An open dialogue about coexisting symptoms is an essential for building a foundation for better clinical outcomes and increased quality of life.
Bladder and bowel dysfunctions often appear together. The impact of these dysfunctions upon the quality of life for people with neurogenic diseases, such as Multiple Sclerosis (MS) or Spinal Cord Injury (SCI), is huge. It is common for bladder and bowel symptoms to coexist and interact, an aspect seldom taken into consideration. These organs are neighbors in both a mechanical and neurological sense, and it's time to explore a more holistic approach for the benefit of patients.
Bladder and bowel interactions
Interactions caused by a range of physical factors can include:
- A full bowel that applies pressure on the bladder
- Congenital malformations
- Reduced function of the pelvic floor due to childbirth
Continence and evacuation are controlled centrally in the brain. Local neurological control is also developed in such a way that interactions occur, due to its embryological origin.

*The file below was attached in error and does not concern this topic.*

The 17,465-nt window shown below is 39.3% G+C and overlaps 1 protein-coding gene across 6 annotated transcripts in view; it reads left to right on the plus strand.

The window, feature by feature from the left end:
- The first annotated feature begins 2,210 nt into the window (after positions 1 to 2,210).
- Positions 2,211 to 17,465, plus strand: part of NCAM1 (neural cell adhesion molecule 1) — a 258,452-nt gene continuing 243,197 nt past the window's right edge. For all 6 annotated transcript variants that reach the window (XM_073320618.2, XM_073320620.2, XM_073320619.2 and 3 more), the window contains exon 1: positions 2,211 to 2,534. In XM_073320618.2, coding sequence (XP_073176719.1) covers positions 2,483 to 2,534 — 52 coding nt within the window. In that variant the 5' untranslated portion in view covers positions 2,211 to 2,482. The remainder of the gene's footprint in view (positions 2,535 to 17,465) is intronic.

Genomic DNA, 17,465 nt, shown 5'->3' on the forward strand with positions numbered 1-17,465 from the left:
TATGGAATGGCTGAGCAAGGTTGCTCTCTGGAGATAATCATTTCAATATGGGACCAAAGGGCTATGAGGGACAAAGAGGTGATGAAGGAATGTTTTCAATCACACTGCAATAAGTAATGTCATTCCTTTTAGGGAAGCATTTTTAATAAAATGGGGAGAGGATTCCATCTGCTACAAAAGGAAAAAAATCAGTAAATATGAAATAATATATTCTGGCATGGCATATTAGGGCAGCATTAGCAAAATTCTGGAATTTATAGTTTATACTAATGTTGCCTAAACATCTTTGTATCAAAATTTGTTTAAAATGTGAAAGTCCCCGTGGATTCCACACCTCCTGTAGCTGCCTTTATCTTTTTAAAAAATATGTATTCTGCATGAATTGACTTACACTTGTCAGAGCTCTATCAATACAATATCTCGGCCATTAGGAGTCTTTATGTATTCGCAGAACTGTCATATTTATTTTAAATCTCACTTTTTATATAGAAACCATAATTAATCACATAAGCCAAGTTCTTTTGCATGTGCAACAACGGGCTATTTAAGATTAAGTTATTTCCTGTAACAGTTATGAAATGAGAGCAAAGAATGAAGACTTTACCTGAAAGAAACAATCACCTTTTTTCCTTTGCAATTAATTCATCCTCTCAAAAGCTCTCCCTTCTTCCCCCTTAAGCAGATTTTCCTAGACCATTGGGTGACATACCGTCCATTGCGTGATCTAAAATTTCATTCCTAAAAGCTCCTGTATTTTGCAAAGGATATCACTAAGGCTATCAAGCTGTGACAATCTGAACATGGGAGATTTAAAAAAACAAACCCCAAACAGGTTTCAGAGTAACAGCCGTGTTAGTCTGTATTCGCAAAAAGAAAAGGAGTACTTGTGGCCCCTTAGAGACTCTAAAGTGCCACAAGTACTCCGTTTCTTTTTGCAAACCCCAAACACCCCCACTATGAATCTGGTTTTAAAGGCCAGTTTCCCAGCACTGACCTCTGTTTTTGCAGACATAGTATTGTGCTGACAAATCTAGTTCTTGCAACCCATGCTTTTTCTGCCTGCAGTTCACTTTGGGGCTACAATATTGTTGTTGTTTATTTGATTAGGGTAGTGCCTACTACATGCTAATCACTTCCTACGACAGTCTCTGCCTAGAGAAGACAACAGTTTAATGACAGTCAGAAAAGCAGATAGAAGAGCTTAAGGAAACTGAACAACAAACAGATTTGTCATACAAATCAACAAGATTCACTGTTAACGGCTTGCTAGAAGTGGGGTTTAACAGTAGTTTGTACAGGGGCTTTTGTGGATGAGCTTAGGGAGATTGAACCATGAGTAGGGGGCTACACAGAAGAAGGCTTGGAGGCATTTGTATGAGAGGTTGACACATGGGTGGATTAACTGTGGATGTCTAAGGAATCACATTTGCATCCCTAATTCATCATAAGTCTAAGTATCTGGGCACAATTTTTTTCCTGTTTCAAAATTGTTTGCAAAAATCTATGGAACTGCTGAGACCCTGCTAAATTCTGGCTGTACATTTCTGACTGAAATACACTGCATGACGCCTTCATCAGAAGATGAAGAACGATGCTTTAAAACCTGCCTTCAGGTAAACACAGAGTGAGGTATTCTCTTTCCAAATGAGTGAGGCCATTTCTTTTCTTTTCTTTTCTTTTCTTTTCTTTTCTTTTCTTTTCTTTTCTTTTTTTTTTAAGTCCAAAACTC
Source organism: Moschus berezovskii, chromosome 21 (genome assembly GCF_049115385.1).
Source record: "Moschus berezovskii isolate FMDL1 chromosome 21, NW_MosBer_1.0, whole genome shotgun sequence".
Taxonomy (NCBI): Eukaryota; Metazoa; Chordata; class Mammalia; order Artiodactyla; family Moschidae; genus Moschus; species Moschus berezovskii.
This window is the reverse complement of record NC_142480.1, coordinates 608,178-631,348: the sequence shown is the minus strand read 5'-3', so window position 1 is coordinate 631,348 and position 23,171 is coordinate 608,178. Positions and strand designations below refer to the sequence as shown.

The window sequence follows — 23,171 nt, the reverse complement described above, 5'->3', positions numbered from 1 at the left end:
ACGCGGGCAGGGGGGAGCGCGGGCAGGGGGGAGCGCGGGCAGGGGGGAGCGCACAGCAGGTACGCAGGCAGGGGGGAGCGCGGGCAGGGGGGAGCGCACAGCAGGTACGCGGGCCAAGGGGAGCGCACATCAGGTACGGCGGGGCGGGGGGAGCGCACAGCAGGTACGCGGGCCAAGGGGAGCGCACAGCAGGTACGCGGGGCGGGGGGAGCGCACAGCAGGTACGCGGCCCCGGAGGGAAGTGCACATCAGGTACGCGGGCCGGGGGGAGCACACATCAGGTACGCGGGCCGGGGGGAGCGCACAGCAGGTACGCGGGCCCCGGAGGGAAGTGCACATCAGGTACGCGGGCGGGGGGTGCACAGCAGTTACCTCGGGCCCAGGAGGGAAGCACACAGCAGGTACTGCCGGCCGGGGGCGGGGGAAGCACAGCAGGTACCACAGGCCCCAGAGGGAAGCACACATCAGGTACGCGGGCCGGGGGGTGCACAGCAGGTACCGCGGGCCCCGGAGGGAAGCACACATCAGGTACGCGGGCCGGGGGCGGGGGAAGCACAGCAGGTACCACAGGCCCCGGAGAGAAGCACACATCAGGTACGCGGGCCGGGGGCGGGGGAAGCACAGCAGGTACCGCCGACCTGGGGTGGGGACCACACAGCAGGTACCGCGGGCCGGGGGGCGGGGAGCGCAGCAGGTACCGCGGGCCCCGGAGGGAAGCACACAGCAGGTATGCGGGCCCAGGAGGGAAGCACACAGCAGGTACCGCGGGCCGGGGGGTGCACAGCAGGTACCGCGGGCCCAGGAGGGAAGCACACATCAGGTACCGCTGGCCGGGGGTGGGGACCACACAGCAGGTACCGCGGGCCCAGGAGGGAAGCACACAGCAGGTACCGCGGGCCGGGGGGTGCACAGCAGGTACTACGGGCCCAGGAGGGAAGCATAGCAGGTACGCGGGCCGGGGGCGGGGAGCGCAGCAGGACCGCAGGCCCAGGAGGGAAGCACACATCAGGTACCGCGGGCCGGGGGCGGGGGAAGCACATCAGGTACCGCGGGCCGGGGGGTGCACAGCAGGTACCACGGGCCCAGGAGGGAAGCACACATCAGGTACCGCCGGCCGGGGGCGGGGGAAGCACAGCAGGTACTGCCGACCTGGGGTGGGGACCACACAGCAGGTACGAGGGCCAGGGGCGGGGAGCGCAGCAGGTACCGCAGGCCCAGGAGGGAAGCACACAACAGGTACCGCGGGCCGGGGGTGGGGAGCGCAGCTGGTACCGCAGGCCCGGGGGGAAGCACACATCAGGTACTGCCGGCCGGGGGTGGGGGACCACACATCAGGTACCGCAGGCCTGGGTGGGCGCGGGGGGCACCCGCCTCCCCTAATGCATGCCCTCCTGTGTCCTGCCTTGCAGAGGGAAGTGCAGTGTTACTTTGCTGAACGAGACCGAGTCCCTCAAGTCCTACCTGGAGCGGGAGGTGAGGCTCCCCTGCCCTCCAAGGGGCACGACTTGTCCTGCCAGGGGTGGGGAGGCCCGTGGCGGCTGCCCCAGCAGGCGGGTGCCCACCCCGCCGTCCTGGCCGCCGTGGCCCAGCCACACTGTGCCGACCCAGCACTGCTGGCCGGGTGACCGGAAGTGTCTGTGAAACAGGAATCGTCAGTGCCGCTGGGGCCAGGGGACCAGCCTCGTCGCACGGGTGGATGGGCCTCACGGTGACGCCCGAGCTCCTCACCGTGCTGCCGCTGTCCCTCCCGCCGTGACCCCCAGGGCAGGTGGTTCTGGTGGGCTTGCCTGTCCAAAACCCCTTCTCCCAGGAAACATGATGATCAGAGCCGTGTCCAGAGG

...if I had the choice to either walk again or get back the use of my bowel and bladder, I would rather have the use of my bowel and bladder and use a wheelchair the rest of my life and never walk again.
An open and honest conversation is a win-win!
It is of the utmost importance to remove the surrounding stigma by talking openly about these conditions. This is the most effective way of finding more tailored and effective treatment options for the patient. When either a bladder or bowel symptom is eased, there is usually corresponding relief in the other as well. Exploring a new, combined approach to treatment can deliver major improvement in both clinical outcome and quality of life for the patient.